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0 2 4 6 8 10
time [s]

The only information that is available for the material is the result from
a creep test as given in the ¬gure below. In the creep test a tendon spec-
imen was loaded with a mass of 500 [kg]. The gravitational constant is
10 [m s’2 ].
Fibres: time-dependent behaviour

Result from creep test




total strain [’]






’5 0 5 10 15 20 25 30 35 40
time [s]

(a) We try to describe the material with a standard linear model. The
relaxation function for this material is:
G( t) = c2 + c1 e’t/„R .
Determine the value of c1 and c2 using the information in the ¬gure
with the result of the creep test.
(b) Sketch the force response on the strain history as given in the ¬rst
¬gure with the applied strain as a function of time.
6 Analysis of a one-dimensional
continuous elastic medium

6.1 Introduction

In the previous chapters the global behaviour of ¬bres was considered, without
much attention to the detailed shape of these structures. Only the length change of
the ¬bre played a role in the analysis. In the present chapter we address in a little
bit more detail the deformation of long slender structures. These can be tendons,
muscles, but also long bones. The aim is, to generalize the concepts introduced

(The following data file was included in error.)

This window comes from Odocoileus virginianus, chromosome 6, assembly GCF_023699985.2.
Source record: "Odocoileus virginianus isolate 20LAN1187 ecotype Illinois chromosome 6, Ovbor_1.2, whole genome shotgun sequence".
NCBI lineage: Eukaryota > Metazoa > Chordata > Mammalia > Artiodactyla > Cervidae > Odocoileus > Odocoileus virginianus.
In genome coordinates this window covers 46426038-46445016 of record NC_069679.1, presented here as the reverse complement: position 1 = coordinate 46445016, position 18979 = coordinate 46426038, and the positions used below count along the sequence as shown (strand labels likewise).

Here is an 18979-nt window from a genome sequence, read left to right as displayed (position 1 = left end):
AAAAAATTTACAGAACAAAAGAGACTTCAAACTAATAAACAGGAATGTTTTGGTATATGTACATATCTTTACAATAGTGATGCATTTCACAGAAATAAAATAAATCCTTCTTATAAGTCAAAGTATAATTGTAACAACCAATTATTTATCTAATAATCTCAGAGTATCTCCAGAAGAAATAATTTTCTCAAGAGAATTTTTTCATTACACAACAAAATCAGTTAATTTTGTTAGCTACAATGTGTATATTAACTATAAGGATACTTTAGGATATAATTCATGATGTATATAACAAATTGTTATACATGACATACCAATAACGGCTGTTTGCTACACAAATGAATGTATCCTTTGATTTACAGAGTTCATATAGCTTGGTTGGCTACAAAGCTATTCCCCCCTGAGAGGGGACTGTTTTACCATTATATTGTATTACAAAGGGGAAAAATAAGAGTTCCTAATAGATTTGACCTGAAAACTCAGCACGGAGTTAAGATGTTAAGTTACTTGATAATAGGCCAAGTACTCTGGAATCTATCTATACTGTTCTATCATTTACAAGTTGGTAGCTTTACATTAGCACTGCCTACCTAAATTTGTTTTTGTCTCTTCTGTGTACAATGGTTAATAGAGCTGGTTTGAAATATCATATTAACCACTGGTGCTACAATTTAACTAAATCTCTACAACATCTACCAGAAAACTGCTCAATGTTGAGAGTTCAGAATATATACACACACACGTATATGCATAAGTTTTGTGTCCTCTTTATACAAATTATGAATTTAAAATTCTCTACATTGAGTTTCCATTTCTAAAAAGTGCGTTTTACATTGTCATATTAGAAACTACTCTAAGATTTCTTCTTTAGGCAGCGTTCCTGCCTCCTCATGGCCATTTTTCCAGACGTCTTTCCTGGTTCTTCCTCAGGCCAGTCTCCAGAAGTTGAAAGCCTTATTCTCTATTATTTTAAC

in previous chapters for discrete systems (i.e. springs) to continuous systems. To
simplify matters the loading and deformation of a one-dimensional elastic bar is

6.2 Equilibrium in a subsection of a slender structure

Consider a straight bar as visualized in Fig. 6.1(a), loaded by an external force
F at x = L and ¬xed in space at x = 0. The ¬gure shows the bar with the
x-axis in the longitudinal or axial direction. It is assumed, that each cross section
initially perpendicular to the axis of the bar remains perpendicular to the axis after
loading. In fact it is assumed that all properties and displacements are a function
of the x-coordinate only.
The objective is, to compute the displacement of each cross section of the bar
due to the loading. The area of the cross section perpendicular to the central axis
of the bar as well as the mechanical properties of the bar may be a function of
the x-coordinate. Therefore the displacement may be a non-linear function of the
axial coordinate.